Creating a culture of health and safety pays. Literally.

Signs of Struggle in Your Organization

But it’s not always easy for executives to implement safety processes, particularly when those processes are a shift away from the organization’s status quo (find out how to Get Your CEO to Support Safety with the Curve Approach). Fortunately, there are signs you can look for to identify and offer extra support to reluctant company leaders.

Visible safety hazards. Perhaps the most obvious sign, noticing visible safety hazards in the workplace is a strong indication that health and safety processes are not being implemented effectively.

No written documentation. To be most effective, health and safety processes and procedures should be written down. Objectives should be clearly identified and information should be easily accessible to anyone who wishes to review it.

Lack of engagement. More difficult to spot, a lack of engagement with regard to health and safety issues is another indicator that an executive may not be implementing safety processes to the necessary standard (see How Engaged Are Your Employees? to learn more).

As the subject matter expert, offer guidance to determine how health and safety processes can be best integrated into that particular work environment. Understanding what motivates them and creating an emotional connection can be the key to supporting them through the implementation process.

The Big Picture

Of course, workplace health and safety isn’t the only thing on the mind of busy executives. It’s essential for safety professionals to consider the bigger picture—the business as a whole.

What does this require? Taking a step back. Considering how health and safety best practices and processes fit within the scope of the other business units and their goals. Determining how these units can work together to craft a comprehensive workplace safety plan.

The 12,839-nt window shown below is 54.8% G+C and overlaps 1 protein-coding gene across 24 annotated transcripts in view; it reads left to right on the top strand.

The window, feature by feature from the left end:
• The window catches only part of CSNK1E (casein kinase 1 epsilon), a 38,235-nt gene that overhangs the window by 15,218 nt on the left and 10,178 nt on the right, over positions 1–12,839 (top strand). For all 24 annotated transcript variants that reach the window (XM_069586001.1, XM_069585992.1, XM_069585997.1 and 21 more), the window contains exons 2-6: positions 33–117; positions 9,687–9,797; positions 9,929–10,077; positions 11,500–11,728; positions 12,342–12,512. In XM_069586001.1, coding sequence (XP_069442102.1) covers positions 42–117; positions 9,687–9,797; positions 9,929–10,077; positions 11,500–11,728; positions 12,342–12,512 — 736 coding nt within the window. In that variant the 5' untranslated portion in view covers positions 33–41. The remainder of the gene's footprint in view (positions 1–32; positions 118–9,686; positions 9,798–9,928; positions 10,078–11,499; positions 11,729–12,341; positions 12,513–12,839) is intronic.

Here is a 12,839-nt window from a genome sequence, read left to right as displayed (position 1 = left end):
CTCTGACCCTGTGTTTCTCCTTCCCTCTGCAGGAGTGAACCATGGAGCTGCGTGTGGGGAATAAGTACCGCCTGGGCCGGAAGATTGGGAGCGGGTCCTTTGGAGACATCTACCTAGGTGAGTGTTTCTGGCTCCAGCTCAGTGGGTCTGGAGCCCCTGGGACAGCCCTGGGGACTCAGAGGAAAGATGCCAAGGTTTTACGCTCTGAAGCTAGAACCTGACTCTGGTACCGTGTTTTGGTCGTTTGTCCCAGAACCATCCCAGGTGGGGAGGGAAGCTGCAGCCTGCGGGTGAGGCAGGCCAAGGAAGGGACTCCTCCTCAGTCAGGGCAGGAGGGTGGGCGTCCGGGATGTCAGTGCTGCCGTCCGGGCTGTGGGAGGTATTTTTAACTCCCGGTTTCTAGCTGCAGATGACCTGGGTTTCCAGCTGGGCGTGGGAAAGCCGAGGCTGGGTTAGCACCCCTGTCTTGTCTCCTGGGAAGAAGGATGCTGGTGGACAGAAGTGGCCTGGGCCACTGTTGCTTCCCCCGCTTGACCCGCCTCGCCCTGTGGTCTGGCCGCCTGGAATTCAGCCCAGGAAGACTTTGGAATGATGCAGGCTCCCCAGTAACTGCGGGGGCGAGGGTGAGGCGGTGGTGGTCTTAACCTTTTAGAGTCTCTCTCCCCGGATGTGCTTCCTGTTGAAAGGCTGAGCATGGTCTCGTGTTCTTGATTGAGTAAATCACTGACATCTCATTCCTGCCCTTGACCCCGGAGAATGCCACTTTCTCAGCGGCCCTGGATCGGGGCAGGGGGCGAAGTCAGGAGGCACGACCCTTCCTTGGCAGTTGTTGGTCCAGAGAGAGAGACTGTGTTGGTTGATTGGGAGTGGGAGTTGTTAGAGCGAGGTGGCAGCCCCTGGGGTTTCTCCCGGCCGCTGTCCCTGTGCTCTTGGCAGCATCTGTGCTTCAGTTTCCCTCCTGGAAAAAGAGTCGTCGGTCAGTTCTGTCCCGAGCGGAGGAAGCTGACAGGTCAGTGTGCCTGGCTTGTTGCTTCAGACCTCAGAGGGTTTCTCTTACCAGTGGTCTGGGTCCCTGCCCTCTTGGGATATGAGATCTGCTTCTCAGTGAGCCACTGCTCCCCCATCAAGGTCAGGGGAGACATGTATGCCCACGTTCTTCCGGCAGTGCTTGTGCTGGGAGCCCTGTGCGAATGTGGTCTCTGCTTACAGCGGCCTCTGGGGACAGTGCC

Recognizing that health and safety is one piece of a larger puzzle is key to maintaining a collaborative work environment and ensuring that executives remain willing to work together to enhance the organization’s safety processes.

Ready to Get Started? Here Are Some Tips to Help You Out

Assess. Talk to your employees and gather information. Find out what’s working and what isn’t so you can get a good sense of where change needs to take place. Based on where you want to take the health and safety processes, you will be able to identify areas where the organization’s needs are not being met.

Plan it out. Organizational leadership thrives on well thought out plans. As the health and safety expert, business unit leaders look to you for leadership in this realm. Make a plan that clearly articulates what the organization needs and why it needs it. Emphasize the benefits of an organizational culture that revolves around creating a safe workplace.

Engage. When it comes to health and safety, an informed and engaged workforce is key. Engage with executives and business unit leaders and solicit their suggestions. While safety is an organization-wide concern, every unit has specific needs. Find out what they are and include leadership in crafting solutions that work for their employees.

Revisit and reassess. Things rarely work the way you think they will, particularly in a complex work environment. As safety processes are implemented and the culture begins to shift, schedule regular intervals to revisit and reassess the plan. Engage with leadership and employees to find out what’s working and what could be improved. Change is the only constant, so repeat this often.


Be sure to check out this free webinar: Old and New Views of Safety Management